ProCyte Corp.'s stock dropped 68 percent Monday after theKirkland, Wash.-based company said preliminary findings in itsPhase III trial of its lead product, Iamin gel, for diabetic plantarulcers showed the drug did not achieve its two primary endpoints.Karen Hedine, ProCyte's vice president of business operations, saidno statistical significance was shown in reducing wound size andthe number of patients who achieved wound closure whencompared to a placebo treatment.ProCyte's stock closed Monday at $2.81, down $6.06.Hedine said the company will continue to evaluate the blinded trial,which involved 511 diabetic patients at 30 medical centers, to findout why the findings were not as successful as those from a Phase IIstudy as well as to identify a patient population in which the drugworked.Chuck Noland, of Dakin Securities Corp. in San Francisco, saidbased on the Phase II trial results the outcome was unexpected."When I look at companies, I want to see reasonable or beyondreasonable expectations in Phase II studies," he said. "They did anumber of Phase II trials and made the right decisions aboutstructuring the Phase III study. The Phase III just didn't get there."Hedine said the Phase II trials of Iamin gel showed statisticalsignificance in four clinical endpoints for all diabetic plantar, orfoot, ulcers, including reduction in wound size and number ofpatients whose ulcers closed.In the Phase III trials, all patients received non-therapeutic woundtreatments according to guidelines, including "debridement of thewound at study entry, pressure relieving shoes and education." Theparticipants received either .5 percent drug, 2 percent drug orplacebo and were treated either for 16 or eight weeks."The continued analysis," Hedine said, "will give us insight intowhy this happened and in what population the drug worked. Butwhat was surprising to us was the placebo worked."She said the company is in good shape financially with $45 millionin cash as of the end of the third quarter, ending Sept. 30. "Weexpect to have in excess of $35 million by end of the year," sheadded. ProCyte has about 13 million shares outstanding.Iamin gel is a tripeptide copper complex. In addition to treatingdiabetic foot ulcers, the company is testing Iamin IB forinflammatory bowel disease. ProCyte also has another drug, CopperI, a protease inhibitor, to treat HIV.Noland said he believes the value of the stock is probably about$3.50 a share following failure of the Iamin gel trials."Copper has an important place in wound healing," he said. "It iseffective. This [Iamin gel for foot ulcers] was their lead project.Maybe diabetic foot ulcers are like sepsis; there are so many thingsgoing on, it's difficult to separate out the specifics."In addition to ProCyte's disappointing results, Gensia Inc., of SanDiego, also released results Monday of a failed Phase III trial forProtara. (See the Gensia article in this issue, p. 1.)Putting the two biotechnology industry "blow-ups" in perspective,Noland said, "Over the last couple of years, we've seen the tidelowered on where the boat of expectations flowed for this wholegroup. You have to drop back and take a look. Will the investmentcommunity want to pay up for anything less than great Phase IIIresults?" n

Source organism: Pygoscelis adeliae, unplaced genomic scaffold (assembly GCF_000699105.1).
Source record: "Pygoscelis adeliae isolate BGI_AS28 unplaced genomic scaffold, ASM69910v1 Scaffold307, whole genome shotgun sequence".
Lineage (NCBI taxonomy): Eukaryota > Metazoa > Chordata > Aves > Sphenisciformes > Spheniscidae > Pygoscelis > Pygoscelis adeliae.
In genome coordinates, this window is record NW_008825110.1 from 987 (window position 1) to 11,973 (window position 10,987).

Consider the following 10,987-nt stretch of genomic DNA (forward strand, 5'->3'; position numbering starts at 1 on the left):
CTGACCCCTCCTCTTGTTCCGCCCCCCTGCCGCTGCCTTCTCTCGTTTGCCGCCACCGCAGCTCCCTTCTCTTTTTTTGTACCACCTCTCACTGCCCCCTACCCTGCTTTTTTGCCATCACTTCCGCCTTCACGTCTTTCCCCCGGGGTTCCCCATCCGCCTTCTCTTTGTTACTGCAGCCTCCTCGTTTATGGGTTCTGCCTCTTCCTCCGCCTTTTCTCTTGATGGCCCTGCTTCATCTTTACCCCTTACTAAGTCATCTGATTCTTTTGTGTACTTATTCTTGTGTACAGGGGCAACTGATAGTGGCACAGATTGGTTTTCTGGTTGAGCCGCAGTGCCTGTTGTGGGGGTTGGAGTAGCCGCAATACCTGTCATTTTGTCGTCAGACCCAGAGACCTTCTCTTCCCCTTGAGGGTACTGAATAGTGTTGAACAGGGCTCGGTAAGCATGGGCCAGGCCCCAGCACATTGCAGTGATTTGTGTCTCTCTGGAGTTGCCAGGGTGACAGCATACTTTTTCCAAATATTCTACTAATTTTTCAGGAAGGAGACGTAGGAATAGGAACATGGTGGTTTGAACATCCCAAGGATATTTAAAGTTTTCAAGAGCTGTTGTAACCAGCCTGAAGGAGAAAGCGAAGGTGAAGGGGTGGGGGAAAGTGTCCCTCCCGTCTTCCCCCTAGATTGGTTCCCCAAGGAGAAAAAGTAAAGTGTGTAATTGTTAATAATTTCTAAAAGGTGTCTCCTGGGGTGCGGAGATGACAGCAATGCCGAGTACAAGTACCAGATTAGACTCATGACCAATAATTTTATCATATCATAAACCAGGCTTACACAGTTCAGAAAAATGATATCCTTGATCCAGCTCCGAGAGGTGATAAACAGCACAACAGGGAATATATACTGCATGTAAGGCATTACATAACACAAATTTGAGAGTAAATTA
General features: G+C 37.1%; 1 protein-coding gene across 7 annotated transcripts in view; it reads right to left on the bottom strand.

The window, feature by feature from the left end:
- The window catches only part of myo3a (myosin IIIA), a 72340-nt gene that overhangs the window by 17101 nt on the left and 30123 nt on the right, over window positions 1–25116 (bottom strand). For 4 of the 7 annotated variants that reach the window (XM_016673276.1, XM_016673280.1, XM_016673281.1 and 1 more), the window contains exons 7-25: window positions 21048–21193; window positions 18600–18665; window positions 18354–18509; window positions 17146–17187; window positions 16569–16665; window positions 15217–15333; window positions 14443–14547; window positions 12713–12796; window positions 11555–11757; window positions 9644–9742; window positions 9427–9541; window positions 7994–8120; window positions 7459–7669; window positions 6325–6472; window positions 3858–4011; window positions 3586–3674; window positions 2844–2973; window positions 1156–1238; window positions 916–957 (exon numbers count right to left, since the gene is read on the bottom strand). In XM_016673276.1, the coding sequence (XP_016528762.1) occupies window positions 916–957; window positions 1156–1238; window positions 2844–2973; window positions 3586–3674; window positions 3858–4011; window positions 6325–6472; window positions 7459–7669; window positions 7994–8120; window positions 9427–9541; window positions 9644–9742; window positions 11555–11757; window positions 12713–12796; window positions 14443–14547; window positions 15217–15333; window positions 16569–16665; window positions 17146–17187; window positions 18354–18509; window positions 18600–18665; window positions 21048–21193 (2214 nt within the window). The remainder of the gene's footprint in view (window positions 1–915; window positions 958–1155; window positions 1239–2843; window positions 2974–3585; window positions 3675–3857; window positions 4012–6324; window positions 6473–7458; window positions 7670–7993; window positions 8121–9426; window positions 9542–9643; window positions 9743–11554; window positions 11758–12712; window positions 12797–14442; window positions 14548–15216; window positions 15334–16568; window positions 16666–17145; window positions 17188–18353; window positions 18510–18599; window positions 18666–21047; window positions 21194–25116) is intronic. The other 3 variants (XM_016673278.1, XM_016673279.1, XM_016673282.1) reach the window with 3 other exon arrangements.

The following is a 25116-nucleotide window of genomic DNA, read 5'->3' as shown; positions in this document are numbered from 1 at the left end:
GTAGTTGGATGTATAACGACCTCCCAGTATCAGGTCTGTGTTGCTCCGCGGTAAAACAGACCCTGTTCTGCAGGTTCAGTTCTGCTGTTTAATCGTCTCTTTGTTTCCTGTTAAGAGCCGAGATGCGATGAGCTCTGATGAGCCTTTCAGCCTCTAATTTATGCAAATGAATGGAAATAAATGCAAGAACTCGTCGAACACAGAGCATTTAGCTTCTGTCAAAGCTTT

-- Charles Craig

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